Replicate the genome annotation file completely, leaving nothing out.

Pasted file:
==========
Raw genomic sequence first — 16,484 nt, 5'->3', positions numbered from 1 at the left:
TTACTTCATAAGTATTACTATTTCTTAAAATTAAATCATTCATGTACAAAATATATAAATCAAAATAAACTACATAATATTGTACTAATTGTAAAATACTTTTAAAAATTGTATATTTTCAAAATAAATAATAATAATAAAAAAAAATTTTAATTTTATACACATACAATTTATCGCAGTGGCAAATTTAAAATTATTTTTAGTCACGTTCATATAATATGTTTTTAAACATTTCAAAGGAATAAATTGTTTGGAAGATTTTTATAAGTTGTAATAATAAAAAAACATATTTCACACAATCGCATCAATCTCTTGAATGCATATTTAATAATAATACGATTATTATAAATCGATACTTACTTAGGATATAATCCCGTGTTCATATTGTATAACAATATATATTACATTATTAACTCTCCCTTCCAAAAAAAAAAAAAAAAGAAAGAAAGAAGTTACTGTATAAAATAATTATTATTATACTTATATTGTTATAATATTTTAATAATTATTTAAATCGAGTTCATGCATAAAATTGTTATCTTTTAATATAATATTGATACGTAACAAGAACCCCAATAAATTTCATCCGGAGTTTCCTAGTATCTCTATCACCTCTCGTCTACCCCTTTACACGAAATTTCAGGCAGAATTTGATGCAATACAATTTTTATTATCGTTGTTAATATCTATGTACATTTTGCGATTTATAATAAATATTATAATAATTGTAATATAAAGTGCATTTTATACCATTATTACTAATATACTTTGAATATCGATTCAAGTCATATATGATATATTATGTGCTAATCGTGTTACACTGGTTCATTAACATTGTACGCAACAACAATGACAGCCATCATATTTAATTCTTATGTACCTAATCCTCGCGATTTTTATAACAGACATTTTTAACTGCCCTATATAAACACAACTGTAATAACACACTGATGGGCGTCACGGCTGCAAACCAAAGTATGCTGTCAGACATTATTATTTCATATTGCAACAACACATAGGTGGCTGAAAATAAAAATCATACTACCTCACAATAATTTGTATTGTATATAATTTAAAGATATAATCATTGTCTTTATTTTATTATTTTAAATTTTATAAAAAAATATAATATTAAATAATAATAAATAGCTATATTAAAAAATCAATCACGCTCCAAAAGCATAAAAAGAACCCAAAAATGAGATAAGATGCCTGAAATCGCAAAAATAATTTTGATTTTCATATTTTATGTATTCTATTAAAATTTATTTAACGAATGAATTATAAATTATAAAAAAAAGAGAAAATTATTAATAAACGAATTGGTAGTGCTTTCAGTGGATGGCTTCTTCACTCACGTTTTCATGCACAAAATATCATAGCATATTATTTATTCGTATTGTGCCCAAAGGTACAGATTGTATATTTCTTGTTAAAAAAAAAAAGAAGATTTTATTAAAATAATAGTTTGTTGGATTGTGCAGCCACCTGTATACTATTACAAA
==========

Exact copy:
Raw genomic sequence first — 16,484 nt, 5'->3', positions numbered from 1 at the left:
TTACTTCATAAGTATTACTATTTCTTAAAATTAAATCATTCATGTACAAAATATATAAATCAAAATAAACTACATAATATTGTACTAATTGTAAAATACTTTTAAAAATTGTATATTTTCAAAATAAATAATAATAATAAAAAAAAATTTTAATTTTATACACATACAATTTATCGCAGTGGCAAATTTAAAATTATTTTTAGTCACGTTCATATAATATGTTTTTAAACATTTCAAAGGAATAAATTGTTTGGAAGATTTTTATAAGTTGTAATAATAAAAAAACATATTTCACACAATCGCATCAATCTCTTGAATGCATATTTAATAATAATACGATTATTATAAATCGATACTTACTTAGGATATAATCCCGTGTTCATATTGTATAACAATATATATTACATTATTAACTCTCCCTTCCAAAAAAAAAAAAAAAAGAAAGAAAGAAGTTACTGTATAAAATAATTATTATTATACTTATATTGTTATAATATTTTAATAATTATTTAAATCGAGTTCATGCATAAAATTGTTATCTTTTAATATAATATTGATACGTAACAAGAACCCCAATAAATTTCATCCGGAGTTTCCTAGTATCTCTATCACCTCTCGTCTACCCCTTTACACGAAATTTCAGGCAGAATTTGATGCAATACAATTTTTATTATCGTTGTTAATATCTATGTACATTTTGCGATTTATAATAAATATTATAATAATTGTAATATAAAGTGCATTTTATACCATTATTACTAATATACTTTGAATATCGATTCAAGTCATATATGATATATTATGTGCTAATCGTGTTACACTGGTTCATTAACATTGTACGCAACAACAATGACAGCCATCATATTTAATTCTTATGTACCTAATCCTCGCGATTTTTATAACAGACATTTTTAACTGCCCTATATAAACACAACTGTAATAACACACTGATGGGCGTCACGGCTGCAAACCAAAGTATGCTGTCAGACATTATTATTTCATATTGCAACAACACATAGGTGGCTGAAAATAAAAATCATACTACCTCACAATAATTTGTATTGTATATAATTTAAAGATATAATCATTGTCTTTATTTTATTATTTTAAATTTTATAAAAAAATATAATATTAAATAATAATAAATAGCTATATTAAAAAATCAATCACGCTCCAAAAGCATAAAAAGAACCCAAAAATGAGATAAGATGCCTGAAATCGCAAAAATAATTTTGATTTTCATATTTTATGTATTCTATTAAAATTTATTTAACGAATGAATTATAAATTATAAAAAAAAGAGAAAATTATTAATAAACGAATTGGTAGTGCTTTCAGTGGATGGCTTCTTCACTCACGTTTTCATGCACAAAATATCATAGCATATTATTTATTCGTATTGTGCCCAAAGGTACAGATTGTATATTTCTTGTTAAAAAAAAAAAGAAGATTTTATTAAAATAATAGTTTGTTGGATTGTGCAGCCACCTGTATACTATTACAAA